Honeygrow is going through a serious growth spurt (sorry, I just had to): The stir-fry and salad spot, which currently has four locations, plans to double its number of outposts this year, with four new locations slated to open in Philly, Delaware and New Jersey. Read more »
Twelve years is a long sentence for someone who hasn’t committed a crime, even if you get to serve it in some swanky cells. Ask Nicholas Elmi. The onetime apprentice at Manhattan’s Daniel and Lutèce rose to become Georges Perrier’s right hand at Le Bec-Fin, then glided into the blue-blooded precincts of the Philadelphia Art Alliance as head chef at Rittenhouse Tavern. But in 2013, at long last, the golden handcuffs came off.
His coming-out party began on national television, where he competed on Season 11 of Bravo’s Top Chef. But that’s beside the point—not just for this cable-shunning critic, but for any food lover within taxi distance of East Passyunk Avenue. Because it’s there, in a 10-by-15-and-a-half-foot kitchen barely big enough to afford him the company of a single sous-chef and a culinary student, that Elmi is finally doing things his way. And what a way that is.
After a career spent “cooking other people’s food” and then chafing against his corporate leash at Rittenhouse Tavern, Elmi opened Laurel as a co-owner in November. Two weeks later, he cooked my favorite BYO meal of the year. Three weeks after that, my favorite meal anywhere. From the thimble-sized snowballs of frozen horseradish that bedazzled cubes of poached tuna to the tongue-tingling windfall of pink peppercorns clinging to a marbled foie gras terrine shot through with brown veins of cocoa, his plates took my table by storm.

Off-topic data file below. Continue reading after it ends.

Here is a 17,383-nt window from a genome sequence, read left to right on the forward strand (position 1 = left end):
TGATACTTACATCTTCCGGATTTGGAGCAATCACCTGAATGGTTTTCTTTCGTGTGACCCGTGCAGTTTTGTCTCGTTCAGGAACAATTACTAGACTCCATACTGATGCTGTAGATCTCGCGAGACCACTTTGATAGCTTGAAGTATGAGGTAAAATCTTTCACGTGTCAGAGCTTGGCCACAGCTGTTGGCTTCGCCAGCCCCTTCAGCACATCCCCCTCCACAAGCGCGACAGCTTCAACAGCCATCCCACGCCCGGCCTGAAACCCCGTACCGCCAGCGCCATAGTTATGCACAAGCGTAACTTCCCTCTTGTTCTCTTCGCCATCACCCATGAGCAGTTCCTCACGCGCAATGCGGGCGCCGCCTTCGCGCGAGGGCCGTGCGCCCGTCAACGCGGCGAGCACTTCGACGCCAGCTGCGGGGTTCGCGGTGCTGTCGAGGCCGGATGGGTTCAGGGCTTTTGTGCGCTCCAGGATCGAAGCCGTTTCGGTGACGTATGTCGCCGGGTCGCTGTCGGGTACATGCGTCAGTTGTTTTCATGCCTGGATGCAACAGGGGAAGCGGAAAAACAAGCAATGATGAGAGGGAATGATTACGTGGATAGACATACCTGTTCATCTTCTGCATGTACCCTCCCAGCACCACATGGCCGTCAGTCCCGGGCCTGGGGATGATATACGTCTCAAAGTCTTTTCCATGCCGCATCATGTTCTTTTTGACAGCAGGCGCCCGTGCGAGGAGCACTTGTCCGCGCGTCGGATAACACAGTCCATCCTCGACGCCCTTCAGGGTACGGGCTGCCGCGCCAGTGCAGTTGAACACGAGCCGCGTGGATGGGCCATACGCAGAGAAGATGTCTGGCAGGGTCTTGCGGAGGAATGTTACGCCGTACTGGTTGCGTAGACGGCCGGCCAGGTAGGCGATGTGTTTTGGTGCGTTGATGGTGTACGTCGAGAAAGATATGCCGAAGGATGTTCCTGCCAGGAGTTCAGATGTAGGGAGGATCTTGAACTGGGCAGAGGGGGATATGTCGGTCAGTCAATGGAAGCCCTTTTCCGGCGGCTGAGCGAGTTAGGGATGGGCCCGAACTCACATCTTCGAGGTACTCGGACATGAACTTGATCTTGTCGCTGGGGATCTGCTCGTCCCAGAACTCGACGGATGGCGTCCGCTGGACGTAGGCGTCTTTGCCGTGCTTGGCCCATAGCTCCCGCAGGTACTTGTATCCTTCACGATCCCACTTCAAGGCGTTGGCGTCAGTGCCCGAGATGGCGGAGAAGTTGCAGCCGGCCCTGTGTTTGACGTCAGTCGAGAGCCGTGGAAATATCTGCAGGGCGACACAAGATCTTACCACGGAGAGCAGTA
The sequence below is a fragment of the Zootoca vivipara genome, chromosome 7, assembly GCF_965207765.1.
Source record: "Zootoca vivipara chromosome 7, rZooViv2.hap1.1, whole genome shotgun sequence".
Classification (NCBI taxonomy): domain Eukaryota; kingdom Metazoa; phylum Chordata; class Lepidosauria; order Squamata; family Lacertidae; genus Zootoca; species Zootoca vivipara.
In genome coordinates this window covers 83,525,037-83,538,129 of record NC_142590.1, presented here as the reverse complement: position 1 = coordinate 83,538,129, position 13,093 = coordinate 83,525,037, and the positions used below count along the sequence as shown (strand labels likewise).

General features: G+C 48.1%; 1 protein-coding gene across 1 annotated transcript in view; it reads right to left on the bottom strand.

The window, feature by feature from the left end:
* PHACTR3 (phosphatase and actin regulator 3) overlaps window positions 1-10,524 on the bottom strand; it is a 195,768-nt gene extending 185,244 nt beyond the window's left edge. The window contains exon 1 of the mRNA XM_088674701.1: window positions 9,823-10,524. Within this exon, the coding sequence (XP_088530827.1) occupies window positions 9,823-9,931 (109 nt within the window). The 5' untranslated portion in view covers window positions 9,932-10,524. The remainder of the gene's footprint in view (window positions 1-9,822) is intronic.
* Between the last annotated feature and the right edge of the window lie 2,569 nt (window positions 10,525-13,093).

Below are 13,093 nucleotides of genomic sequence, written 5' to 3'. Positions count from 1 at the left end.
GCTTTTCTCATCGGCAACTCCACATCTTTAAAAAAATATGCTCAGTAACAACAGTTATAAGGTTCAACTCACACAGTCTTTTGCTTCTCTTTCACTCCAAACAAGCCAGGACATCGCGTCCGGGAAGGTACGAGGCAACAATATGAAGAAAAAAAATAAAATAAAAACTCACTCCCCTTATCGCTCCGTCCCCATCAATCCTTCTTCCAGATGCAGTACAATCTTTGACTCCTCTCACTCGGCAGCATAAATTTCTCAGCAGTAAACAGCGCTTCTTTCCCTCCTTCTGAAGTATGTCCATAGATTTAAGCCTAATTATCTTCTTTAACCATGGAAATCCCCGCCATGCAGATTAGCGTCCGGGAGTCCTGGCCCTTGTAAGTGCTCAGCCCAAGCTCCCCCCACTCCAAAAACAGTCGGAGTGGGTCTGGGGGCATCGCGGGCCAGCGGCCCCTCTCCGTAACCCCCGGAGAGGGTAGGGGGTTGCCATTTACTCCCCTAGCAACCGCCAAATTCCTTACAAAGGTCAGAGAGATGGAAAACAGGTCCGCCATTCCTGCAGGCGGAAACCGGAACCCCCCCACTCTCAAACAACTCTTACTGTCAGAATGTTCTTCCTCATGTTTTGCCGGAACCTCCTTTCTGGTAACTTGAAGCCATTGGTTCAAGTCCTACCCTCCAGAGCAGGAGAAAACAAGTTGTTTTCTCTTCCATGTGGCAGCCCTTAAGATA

In any serious food city in America, there exists a cadre of chefs and restaurateurs who are the Big Dogs. The guys (because, yeah, it’s almost always guys) who, by the weight of their presence on the scene, tend to define the scene—particularly to those from outside the scene, who don’t live and breathe the scene, who, maybe, just eat out a few times a month and don’t track, with OCD fanaticism, the movements of every chef and investor within the scene.
Think about Charlie Trotter in Chicago (RIP) and the upstarts who’ve been siphoning off his ink for the past decade. Think about New Orleans, with its deep reverence for tradition, age and Emeril Lagasse; Denver, with its magnetic pull on the young and wickedly talented; or Seattle, where they worship at the altar of the farm-to-table movement but still flock to the restaurants of Tom Douglas, who, with 15 spots in a city genetically opposed to chain restaurants, is like a mini-chain-emperor unto himself.
In Philly, we have Stephen Starr, Marc Vetri and Jose Garces—our culinary trinity, each of them big for different reasons, each of them representing an aspect of ourselves. There are chefs in town who have more restaurants than Vetri, but no one who has brought such high-gloss glory to our Italian roots. Jose Garces isn’t the most critically beloved of Philadelphia chefs, but he’s on TV. He’s Iron Chef Garces, and with his ever-expanding roster of addresses both here and elsewhere, he speaks to something in our immigrant hearts with his Cuban sandwiches, Irish whiskey, Spanish tapas, tacos, dumplings, noodles and Chicago deep-dish pizzas. And Starr? He’s got money. And connections. With his older places, he’s feeding tourists and rubes, keeping the flame of wasabi mashed potatoes alive in the hearts of the culinarily backward. And with his newer locations, he’s become our most brilliant producer—bringing in major talent, giving them a place to work, then sitting back and watching them go. He’s the Phil Spector of the Philadelphia restaurant scene, only, you know, without the crazy Afro and the murder.